• These symptoms in addition to cyanosis or discoloring of the skin may lead to further tests which include blood work to examine the red/white cell count, kidney function, blood oxygen levels, and other blood issues. A chest X-ray may also be taken to evaluate for build up of fluid and whether the heart has become enlarged, in addition to an echocardiogram (ultrasound of the heart) that will determine whether there are any structural issues with the heart that could be causing the symptoms.


    Treatment usually takes the form of oxygen through a face mask or prongs placed in the nose. In extreme cases, a breathing tube may be inserted through the trachea and the patient hooked up to a ventilator.

    Once the exact cause of the pulmonary edema has been determined then that will be treated as well.

    Water pills may be given to help flush away excess fluids, as well as medications to strengthen the heart muscle, control the rhythm, or relieve pressure on the heart.


    Since cardiovascular disease is the leading cause of pulmonary edema it is imperative that you engage in life habits that will prevent cardiovascular disease. If you already have cardiovascular disease, it is imperative that you keep it well managed and under control by:

  • Controlling your blood pressure - Have your blood pressure checked regularly. Monitor your blood pressure (120/80 is considered normal at rest). Maintain a healthy lifestyle of regular exercise, a diet rich in fresh fruits, vegetables and low-fat dairy products, and cutting back on salt and alcohol.
  • Monitor and manage your cholesterol levels - While your body does require some cholesterol, too much can result in fatty deposits collecting in arteries, which impedes blood flow and increases the chance of high blood pressure. Limit you intake of fatty foods and increase your intake of fiber, fish, and fresh fruits.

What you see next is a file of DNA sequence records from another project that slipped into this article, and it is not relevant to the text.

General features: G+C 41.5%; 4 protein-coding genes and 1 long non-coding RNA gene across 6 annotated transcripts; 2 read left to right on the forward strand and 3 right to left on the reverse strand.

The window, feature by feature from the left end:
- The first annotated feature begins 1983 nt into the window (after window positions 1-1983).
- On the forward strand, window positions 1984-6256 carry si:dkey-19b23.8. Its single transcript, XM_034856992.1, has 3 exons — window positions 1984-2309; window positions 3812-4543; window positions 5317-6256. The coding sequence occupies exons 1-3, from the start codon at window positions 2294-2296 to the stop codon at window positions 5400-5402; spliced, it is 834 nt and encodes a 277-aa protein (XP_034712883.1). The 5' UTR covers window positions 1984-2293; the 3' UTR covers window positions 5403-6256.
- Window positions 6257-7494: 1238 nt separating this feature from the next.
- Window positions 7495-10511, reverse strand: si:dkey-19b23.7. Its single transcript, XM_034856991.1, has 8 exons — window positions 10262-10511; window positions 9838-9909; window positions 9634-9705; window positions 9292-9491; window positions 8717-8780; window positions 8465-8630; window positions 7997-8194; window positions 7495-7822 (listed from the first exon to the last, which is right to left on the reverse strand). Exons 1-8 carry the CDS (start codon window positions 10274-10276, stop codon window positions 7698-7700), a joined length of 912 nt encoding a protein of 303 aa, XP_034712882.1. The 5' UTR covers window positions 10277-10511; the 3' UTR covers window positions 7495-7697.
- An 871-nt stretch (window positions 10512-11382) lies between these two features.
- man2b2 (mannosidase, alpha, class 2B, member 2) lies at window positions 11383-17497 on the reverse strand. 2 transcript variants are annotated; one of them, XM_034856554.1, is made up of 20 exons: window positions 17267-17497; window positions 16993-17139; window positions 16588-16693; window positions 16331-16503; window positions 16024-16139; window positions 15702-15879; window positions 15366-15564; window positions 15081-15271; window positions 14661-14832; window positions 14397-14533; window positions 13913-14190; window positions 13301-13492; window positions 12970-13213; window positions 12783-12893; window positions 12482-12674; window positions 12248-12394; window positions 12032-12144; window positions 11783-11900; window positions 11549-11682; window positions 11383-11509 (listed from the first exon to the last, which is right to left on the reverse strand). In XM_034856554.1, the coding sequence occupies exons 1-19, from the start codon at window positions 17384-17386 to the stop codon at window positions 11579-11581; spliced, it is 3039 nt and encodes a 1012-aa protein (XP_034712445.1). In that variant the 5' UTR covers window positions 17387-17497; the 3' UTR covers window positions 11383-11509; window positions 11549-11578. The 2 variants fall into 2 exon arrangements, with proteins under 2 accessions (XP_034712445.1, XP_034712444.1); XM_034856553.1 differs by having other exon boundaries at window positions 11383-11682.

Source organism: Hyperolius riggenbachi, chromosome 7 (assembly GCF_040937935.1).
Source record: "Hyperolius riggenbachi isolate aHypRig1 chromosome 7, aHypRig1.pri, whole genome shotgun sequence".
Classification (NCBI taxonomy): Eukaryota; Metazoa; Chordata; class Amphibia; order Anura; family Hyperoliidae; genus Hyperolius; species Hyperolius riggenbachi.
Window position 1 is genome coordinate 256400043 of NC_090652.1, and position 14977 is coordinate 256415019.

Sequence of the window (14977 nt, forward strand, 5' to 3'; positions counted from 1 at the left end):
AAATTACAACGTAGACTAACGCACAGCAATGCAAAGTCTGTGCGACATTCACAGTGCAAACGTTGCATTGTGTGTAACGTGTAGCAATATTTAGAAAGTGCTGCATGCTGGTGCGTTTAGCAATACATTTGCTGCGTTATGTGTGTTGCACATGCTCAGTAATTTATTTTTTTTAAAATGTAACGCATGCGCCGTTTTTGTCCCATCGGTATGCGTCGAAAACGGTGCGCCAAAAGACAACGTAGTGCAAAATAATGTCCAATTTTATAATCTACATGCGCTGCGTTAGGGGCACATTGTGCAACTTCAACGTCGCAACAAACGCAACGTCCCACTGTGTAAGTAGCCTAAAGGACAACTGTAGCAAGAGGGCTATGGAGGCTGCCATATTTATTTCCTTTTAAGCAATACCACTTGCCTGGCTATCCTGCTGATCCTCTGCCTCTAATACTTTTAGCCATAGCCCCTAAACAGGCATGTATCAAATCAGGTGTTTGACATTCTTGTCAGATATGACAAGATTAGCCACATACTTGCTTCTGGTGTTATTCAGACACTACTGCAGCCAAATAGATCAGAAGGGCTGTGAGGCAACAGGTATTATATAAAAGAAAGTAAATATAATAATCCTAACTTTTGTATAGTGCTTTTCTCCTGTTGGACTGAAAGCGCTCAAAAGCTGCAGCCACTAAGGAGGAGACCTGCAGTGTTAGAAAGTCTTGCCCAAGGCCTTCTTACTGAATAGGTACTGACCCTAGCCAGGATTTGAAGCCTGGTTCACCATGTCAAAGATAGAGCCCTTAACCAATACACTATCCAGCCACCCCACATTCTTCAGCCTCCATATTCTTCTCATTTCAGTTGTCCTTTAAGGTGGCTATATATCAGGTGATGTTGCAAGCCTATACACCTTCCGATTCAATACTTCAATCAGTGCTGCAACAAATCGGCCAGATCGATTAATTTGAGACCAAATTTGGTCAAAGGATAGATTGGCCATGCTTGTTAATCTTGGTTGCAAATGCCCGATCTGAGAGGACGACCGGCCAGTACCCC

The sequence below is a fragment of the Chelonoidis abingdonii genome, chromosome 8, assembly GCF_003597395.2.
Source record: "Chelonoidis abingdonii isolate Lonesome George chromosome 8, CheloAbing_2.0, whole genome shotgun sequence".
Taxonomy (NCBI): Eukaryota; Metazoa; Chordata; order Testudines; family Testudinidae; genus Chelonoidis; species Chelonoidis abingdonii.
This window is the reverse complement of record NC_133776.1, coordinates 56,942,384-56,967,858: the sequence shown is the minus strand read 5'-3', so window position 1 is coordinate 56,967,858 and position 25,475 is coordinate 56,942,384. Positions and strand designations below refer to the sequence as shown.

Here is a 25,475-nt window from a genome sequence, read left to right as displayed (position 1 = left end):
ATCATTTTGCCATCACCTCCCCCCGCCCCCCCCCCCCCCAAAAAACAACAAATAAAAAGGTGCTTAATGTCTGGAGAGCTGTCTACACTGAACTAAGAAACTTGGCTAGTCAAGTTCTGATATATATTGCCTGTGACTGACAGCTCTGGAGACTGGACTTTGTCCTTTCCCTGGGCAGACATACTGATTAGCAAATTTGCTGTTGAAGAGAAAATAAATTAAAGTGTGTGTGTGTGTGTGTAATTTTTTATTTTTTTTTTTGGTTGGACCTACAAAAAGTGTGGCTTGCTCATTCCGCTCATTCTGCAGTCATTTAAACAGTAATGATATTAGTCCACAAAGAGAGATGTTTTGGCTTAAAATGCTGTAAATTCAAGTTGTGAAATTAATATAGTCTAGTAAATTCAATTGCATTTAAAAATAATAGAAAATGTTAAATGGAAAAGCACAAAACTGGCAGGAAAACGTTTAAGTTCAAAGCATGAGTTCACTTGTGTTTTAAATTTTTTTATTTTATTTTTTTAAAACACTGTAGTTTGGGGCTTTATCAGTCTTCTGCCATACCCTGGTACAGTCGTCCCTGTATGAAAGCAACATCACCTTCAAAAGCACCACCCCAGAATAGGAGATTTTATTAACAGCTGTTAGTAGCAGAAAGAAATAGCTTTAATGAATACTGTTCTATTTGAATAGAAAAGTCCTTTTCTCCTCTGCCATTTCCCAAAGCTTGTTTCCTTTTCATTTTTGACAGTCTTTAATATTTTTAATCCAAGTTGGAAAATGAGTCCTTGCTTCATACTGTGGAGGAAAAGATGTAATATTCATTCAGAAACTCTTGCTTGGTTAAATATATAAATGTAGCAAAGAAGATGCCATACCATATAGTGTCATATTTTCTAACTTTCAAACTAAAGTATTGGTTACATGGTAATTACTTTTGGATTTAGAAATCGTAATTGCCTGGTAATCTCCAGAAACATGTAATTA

• Stop smoking - Smoking increases your risk of a second attack or heart-related death, as well as increasing your risk of lung cancer and emphysema. Secondhand smoke can be a contributing factor to coronary artery disease.
  • Eat a heart-healthy diet - including omega-3 fatty acids, fiber, fruits and vegetables and avoiding or limiting your intake of animal fats (saturated) and trans fats (hydrogenated oils).
  • Limit your salt intake - This is more than cutting back on sprinkling salt on foods. Many pre-packaged foods or instant foods, even condensed soups and frozen "fresh" meat such as chicken breasts, are convenient, but are loaded with sodium. Getting back in the habit of preparing fresh meals will cut out a lot of your sodium. Without sodium, however, we lose vital iodine, so eliminating salt altogether is not necessarily a good thing either. Studies show that much of the salt that used in manufactured foods is non-iodized salt, so cut back on the pre-packaged foods and watch how much "table salt" you add to your foods, but don't eliminate it entirely.
  • Exercise regularly
  • Maintain a healthy weight
  • Talk to your doctor about taking a baby Aspirin a day
  • Effectively manage stress - Rethink workaholic tendencies and find effective ways to de-stress.

    Sources: www.mayoclinic.com; www.nlm.nih.gov (U.S. National Library of Medicine and the National Institutes of Health); www.medicinenet.com; www.healthline.com

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    We value and respect our HERWriters' experiences, but everyone is different. Many of our writers are speaking from personal experience, and what's worked for them may not work for you. Their articles are not a substitute for medical advice, although we hope you can gain knowledge from their insight.